Isaiah 58:6-11  Matthew 25:31-46 Psalm 73:23-29


Special prayers and thanks for all the health care workers who served through the pandemic. The stressful times cost lives and those living. The stats apparently are 2.3 million retired, etc. The nursing shortage will take some time to recover and the experience lost even longer. Hard to measure the loss from experienced nurses except it is real and makes a difference.

Prayer for Florence Nightingale: Life-giving God, you alone have power over life and death, over health and sickness: Give power, wisdom, and gentleness to those who follow the lead of Florence Nightingale, that they, bearing with them your presence, may not only heal but bless, and shine as lanterns of hope in the darkest hours of pain and fear; through Jesus Christ, the healer of body and soul, who lives and reigns with you and the Holy Spirit, one God, now and forever. Amen


Marlin Whitmer, B.C.C. (ret.)



Sunday, July 9, 2023

Fitness Exercise at age 93

I had a number of session with a physical therapist to help me deal with balance. Neuropathy made balance an added challenge. I have given up wearing socks so the numbness is a little closer to the ground. This provides me with more assurance whether it is true or not. What I did take away from the physical therapy was the need to strengthen my leg muscles and core.

The Fitness Center I had attended for 7 years closed. The city of Bettendorf decided it was too expensive even though a sizable number of elderly retired attended as well as a middle age group doing pickle ball. We went to a public hearing. But that was a farce. You could tell the decision had been made. The YMCA bought the building for a gymnastics program. It took me some time to decide to go the the big Y in Bettendorf.   The building is overwhelming. I did get a membership but I didn't use any of their equipment.  I decided to go the the new Y in Davenport which was funded in part by the Bechtel Trust. The new Y is a beauty. I knew the Bechtel. Marie Bechtel had been a Befriender at the hospital.

The membership at the Y, paid by health insurance, allowed me two free sessions with the fitness trainer. The first 1/2 hour was a review of my health. The second was an introduction to the resistance machines he recommended. He directed me to the machines he said would be best. We started with three that worked on my leg muscles. He said you start with the long muscles. Then four for my mid section, shoulders, and chest. Last were the two machines were for triceps and biceps .  What I discovered when I starting doing the exercises twice a week on my own. I was forget the breathing in and out part. I have made the correction. I am starting to experience an energizing at the end of the exercise time. That is what I was hoping for.

I will meet with him again in a month to review and get further instructions.

My schedule is adding a three day week,Monday, Wednesday,  and Friday. I am working on a time of day. The place is busy with younger people by and large. A very diverse group. After 10 AM and after 3 PM seem to be times when fewer people are present. Many exercise in pairs or if alone they seem to need the iPhone for a longer break. That means waiting for the next machine at time. Amazing how many people seem to be addicted to the iPhone.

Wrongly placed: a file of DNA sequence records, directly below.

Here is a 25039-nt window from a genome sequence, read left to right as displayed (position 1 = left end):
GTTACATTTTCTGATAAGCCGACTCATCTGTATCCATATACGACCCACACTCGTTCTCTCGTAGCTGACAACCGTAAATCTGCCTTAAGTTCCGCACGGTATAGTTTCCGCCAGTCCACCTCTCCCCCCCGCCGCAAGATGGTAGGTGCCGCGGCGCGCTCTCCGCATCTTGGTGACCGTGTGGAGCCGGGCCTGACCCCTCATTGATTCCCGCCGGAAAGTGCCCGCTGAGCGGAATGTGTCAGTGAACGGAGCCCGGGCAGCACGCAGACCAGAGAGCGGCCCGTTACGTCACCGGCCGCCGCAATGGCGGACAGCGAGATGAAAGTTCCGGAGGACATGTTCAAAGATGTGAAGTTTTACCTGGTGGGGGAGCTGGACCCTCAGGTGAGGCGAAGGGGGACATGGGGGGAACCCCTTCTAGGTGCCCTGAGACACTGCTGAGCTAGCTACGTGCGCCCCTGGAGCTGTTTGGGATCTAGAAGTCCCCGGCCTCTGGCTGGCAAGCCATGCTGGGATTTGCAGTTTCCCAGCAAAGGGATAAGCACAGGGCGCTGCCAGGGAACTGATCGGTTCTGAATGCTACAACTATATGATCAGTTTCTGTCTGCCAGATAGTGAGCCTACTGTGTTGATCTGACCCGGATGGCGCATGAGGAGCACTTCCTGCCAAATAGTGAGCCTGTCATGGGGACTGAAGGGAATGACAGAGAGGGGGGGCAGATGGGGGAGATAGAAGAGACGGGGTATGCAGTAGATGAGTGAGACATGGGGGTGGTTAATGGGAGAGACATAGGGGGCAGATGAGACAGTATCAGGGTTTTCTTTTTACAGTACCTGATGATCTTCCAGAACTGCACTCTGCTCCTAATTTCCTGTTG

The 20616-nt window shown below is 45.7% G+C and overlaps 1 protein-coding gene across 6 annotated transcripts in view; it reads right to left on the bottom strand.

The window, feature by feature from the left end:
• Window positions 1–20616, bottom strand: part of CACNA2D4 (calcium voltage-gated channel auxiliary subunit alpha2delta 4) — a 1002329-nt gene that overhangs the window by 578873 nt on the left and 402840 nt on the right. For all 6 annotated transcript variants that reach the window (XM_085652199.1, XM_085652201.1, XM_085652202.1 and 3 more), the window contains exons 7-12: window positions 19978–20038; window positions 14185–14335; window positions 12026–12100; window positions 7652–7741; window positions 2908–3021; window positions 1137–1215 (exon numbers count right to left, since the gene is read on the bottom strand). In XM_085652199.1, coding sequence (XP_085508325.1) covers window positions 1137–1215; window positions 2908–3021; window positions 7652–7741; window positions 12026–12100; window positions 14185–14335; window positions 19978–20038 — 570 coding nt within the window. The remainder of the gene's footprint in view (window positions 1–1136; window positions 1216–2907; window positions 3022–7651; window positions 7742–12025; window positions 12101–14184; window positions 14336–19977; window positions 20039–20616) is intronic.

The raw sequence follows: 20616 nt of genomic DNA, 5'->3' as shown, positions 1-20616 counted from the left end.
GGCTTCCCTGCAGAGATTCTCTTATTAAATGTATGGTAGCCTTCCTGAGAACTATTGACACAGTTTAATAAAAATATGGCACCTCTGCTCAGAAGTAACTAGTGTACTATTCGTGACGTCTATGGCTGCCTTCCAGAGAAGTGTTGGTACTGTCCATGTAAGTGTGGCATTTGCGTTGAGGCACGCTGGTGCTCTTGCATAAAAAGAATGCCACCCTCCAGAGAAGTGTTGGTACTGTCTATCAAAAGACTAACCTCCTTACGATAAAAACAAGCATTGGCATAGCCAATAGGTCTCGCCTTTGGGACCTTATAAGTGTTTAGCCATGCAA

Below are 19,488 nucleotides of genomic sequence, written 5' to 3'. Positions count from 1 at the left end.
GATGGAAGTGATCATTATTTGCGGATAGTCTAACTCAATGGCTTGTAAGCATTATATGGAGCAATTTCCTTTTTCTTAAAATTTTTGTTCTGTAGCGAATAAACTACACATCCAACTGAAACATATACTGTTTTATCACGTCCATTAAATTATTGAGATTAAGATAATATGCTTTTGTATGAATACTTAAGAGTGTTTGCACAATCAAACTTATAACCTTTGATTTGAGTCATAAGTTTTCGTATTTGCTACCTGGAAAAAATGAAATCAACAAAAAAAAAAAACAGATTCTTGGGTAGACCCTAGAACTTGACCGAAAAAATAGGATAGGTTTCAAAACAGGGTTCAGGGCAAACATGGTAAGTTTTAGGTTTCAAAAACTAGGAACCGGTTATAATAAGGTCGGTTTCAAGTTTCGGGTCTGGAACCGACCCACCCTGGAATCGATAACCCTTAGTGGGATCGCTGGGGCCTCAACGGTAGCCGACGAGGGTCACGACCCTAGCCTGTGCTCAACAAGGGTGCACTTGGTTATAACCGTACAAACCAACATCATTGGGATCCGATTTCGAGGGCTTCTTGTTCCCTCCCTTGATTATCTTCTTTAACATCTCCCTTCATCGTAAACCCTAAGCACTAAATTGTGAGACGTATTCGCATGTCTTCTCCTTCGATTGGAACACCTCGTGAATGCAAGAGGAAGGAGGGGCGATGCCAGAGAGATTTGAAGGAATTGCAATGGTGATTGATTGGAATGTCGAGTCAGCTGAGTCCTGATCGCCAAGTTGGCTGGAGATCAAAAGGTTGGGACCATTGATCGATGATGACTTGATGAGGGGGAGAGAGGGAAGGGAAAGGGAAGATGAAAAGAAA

Since I have only been at the Fitness Center for a couple months I have much more to learn and discover in terms of benefits. What I can say, I strongly recommend the activity for myself. While gardening provides movement and enjoyment my muscles do not get the workout they seem to need.

I sometimes wonder about growing up on a farm where there was a lot of physical labor even for a boy, carrying buckets of feed, shelling corn with a corn sheller, etc., establishes that need and frequency at an early age. I am talking about the 1930's and 40's. Then athletics in high school, wrestling and track. Not much physical activity during college. Although I did get a Red Cross Life Saving certificate and served as a life guard for church camps. Seminary did have flag foot ball and an a required afternoon for a work detail. That did turn out to be fairly heavy after the hurricane went through our campus with 40 acres of timber.

After seminary and out in a parish I went to the Y and took up hand ball. That put me in shape. When I came to Davenport Paul Mendy and I became the doubles champions one year. At age 52 in a tournament I strained my sternum. I decided to hag up the gloves and take to bike riding. 

I could take long rides out into the country in the evening after work at the hospital.

After retiring as a hospital chaplain and moving to a lake home there was a great five mile ride to another town on a back road. The total ride made 10 miles with breakfast in between. My wife and I were going to the Fitness center in DeWitt. She went to a water exercise group and then beach ball water pollo. They seemed to do a lot of laughing as I walked around the track.

After her death I kept the fitness routine. Now remarried, my retired Army Nurse, is also into exercise as part of retirement. Mutual support is an added advantage.

More to learn and experience. The body is a teacher as well. Since I have periodic bladder scopes that have led to five surgeries to remove tumors I know how weak you can feel after a surgery. The physical therapy provided some specifics but the fitness center has helped to restore strength as muscle loss increases with age.

Three times a week isn't working out. I will stay with two times. 

I am on a continuing journey, stay in touch.

Marlin Whitmer, BCC, ret.